My ass has never been so politically unpopular. The fashion industry has despised my rounded belly and curvy thighs for at least 40 years, but it’s only recently that politicians have been weighing in, so to say.
If you read the news, you’ve no doubt heard about the obesity “epidemic” that’s been gripping the Western world. The hysteria alone could be enough to convince you that chubby girls like me will be single-handedly responsible for destroying Canada’s health care system, creating a future backlog of medical ailments triggered by my inability to resist the urge to eat that second cupcake.
Chubby kids have always had it hard, but the vitriol being directed at fat people these days seems unprecedented. The US Surgeon General has called obesity “a greater threat than weapons of mass destruction,” and the British Health Secretary called it a “potential crisis on the scale of climate change.”
After a plus-sized model won a recent season of American Idol, pundits lined up on network TV to debate whether or not size-12 Jordin Sparks was too fat to serve as a role model for young women.
Nothing makes me want to dive into a bathtub of pad thai more than the way this debate seems to be placing the blame for a whole series of societal problems — including poverty and lack of food security — squarely on the shoulders of curvy kids. And as queers, we have a stake in the war on fat people, whether or not we wear jeans with elasticized waists.
If you look closely at how discussions of obesity have been framed in the media, you’ll notice a faint echo of the way the HIV/AIDS debate played out in the 1980s. Fat people are painted as lazy slobs who are placing an undue burden on the medical system, due to their “unhealthy” choices.
This sounds awfully like the way HIV-positive people were castigated in the media several years ago for sexual promiscuity and drug use — suggesting that they somehow deserved to be sick.
The queer community has a long history of challenging conventional wisdom — especially when it comes to other people’s judgements of the way we protect our health and live our lives. When it came to the AIDS crisis, queer activists fought the blame game and successfully reframed the illness as a disease that needed to be treated with compassion, not judgement. They challenged drug companies to release much-needed medications to the gay men who were dying in droves. Perhaps now it’s time to apply some of that pressure to the multi-billion dollar diet industry?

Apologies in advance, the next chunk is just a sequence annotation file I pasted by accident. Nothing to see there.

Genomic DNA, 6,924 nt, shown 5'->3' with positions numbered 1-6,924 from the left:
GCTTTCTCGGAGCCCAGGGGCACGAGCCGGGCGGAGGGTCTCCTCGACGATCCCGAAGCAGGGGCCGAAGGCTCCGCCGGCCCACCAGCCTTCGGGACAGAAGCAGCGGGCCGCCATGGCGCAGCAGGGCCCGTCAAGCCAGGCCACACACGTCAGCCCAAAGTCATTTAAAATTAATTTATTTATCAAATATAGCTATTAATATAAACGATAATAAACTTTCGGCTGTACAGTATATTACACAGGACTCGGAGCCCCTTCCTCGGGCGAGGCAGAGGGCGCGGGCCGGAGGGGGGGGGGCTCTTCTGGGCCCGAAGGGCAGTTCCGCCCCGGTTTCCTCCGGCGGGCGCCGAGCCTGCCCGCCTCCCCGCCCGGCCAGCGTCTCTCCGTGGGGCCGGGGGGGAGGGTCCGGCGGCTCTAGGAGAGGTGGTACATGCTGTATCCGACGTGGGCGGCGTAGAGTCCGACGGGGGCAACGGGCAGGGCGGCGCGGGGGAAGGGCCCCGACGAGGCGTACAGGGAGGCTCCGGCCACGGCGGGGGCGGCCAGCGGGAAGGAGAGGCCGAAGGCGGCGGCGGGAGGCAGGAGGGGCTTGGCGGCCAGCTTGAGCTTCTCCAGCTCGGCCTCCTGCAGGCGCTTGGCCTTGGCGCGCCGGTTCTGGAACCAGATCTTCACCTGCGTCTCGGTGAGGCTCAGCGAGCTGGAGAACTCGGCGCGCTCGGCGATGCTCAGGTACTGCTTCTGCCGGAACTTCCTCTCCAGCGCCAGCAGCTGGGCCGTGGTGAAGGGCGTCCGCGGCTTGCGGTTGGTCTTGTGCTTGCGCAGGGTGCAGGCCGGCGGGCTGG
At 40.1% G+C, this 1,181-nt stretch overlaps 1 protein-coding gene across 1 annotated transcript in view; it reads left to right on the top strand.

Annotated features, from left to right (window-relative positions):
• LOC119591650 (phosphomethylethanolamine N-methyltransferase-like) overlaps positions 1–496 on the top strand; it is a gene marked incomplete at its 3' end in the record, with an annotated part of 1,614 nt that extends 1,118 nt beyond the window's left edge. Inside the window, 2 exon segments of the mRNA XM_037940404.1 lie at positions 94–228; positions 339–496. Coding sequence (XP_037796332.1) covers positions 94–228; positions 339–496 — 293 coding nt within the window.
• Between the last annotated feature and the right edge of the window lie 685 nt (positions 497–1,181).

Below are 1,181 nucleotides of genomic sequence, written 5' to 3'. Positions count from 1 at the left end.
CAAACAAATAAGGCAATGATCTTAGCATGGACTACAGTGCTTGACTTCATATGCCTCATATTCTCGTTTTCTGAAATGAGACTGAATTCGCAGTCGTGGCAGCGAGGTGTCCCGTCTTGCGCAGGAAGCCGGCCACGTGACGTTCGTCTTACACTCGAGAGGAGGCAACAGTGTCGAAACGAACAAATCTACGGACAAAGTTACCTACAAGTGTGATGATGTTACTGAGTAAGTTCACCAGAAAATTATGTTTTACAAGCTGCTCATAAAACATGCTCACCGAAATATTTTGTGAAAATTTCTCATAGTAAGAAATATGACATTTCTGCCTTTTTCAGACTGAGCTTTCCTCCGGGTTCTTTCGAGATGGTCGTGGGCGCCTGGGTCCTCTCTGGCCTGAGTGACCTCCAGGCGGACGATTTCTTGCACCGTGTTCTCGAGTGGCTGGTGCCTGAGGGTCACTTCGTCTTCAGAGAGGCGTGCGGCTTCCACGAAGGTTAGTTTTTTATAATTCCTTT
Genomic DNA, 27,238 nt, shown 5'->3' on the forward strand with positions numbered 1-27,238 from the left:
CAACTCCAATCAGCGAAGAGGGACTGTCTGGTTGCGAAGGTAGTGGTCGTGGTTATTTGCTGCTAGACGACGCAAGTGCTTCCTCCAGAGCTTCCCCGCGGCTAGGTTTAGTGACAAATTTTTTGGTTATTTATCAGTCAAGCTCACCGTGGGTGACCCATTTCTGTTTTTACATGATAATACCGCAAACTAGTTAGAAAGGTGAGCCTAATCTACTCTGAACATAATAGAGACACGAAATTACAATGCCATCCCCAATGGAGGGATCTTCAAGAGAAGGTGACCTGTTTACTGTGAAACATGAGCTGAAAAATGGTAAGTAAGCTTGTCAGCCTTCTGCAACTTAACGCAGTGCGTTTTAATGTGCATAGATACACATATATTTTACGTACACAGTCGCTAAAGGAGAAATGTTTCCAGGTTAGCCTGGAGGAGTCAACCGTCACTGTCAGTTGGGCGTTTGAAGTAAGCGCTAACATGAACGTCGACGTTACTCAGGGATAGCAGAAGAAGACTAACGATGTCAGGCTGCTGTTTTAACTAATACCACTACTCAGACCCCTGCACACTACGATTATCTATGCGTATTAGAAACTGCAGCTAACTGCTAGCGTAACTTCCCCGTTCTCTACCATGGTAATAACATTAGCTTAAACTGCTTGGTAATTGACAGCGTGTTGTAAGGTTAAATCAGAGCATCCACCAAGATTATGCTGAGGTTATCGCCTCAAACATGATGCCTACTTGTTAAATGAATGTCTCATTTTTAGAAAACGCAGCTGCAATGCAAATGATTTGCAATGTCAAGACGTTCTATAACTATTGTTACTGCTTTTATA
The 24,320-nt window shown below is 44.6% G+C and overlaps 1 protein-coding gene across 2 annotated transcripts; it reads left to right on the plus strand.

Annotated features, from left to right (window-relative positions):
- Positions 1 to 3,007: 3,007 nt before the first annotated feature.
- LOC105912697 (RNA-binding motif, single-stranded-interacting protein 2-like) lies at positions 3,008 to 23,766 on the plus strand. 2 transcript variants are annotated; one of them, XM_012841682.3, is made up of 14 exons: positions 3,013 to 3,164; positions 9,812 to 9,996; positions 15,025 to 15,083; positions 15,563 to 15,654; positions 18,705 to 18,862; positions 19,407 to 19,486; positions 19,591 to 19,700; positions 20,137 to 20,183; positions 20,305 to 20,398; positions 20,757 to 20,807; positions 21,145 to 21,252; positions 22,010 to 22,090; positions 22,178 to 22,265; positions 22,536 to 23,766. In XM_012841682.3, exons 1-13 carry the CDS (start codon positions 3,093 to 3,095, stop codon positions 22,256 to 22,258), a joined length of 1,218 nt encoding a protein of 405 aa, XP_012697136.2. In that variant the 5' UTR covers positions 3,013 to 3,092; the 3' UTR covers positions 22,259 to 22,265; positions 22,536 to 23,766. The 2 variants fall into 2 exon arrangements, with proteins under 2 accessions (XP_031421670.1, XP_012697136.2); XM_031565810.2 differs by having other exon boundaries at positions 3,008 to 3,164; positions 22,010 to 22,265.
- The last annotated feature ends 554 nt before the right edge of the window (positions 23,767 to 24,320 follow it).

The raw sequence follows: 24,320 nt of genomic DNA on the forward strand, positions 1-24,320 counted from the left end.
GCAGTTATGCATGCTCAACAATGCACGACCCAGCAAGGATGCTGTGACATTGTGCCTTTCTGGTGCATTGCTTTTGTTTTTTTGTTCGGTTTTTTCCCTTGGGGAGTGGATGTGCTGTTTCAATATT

Because I have a little secret to share with all of you. Dieting doesn’t improve your health — it actually makes you fatter, while also contributing to the growth of eating disorders and low self-esteem. In a recent interview with The Independent, Professor Patrick Basham argues that “in a classic case of spin, there are real victims: those people condemned by wrong-headed policies to a lifetime of yo-yo dieting and unhealthy obsession with food and weight.”
In a daring affront to the medical community’s panic over expanding waistlines, he says that “there is surely a compelling case that the damage to health from attempting to lose weight is far greater that the health consequences of overweight and obesity.”
And while chronic, morbid obesity is definitely a medical condition, these cases only represent a small proportion of those of us who are considered overweight according to the dreaded Body Mass Index. My much maligned booty serves as a perfect example. Even after dropping almost 30 pounds, maintaining a fairly consistent exercise schedule over the last couple of years and eating a healthy diet full of unprocessed fresh foods, I still rate as overweight on the BMI scale.
I have spent many hours with my gay male friends, hearing them bemoan how a millimetre of blubber on their waistline has condemned them to dating purgatory. But it’s encouraging to see that bear culture continues to celebrate gays with greater girth. And now, a new crop of sassy dykes are taking up the “riot, don’t diet” manifesto. Performance art groups like Pretty Porky and Pissed Off and the Fat Femme Mafia in Toronto are demonstrating that beauty comes in all shapes and sizes, and that self-confidence is way sexier than obsessive calorie counting.
Let’s not forget that this is also an issue of justice. Everyone — whether fat or skinny, healthy or sick — deserves equitable access to health care and public services. In the queer community, we know that positive change in our day-to-day lives comes from affirmation and celebration — not medicalization or the search for “a cure.” Reclamation leads to power, and that power leads to better health. Meanwhile, pass the cupcake.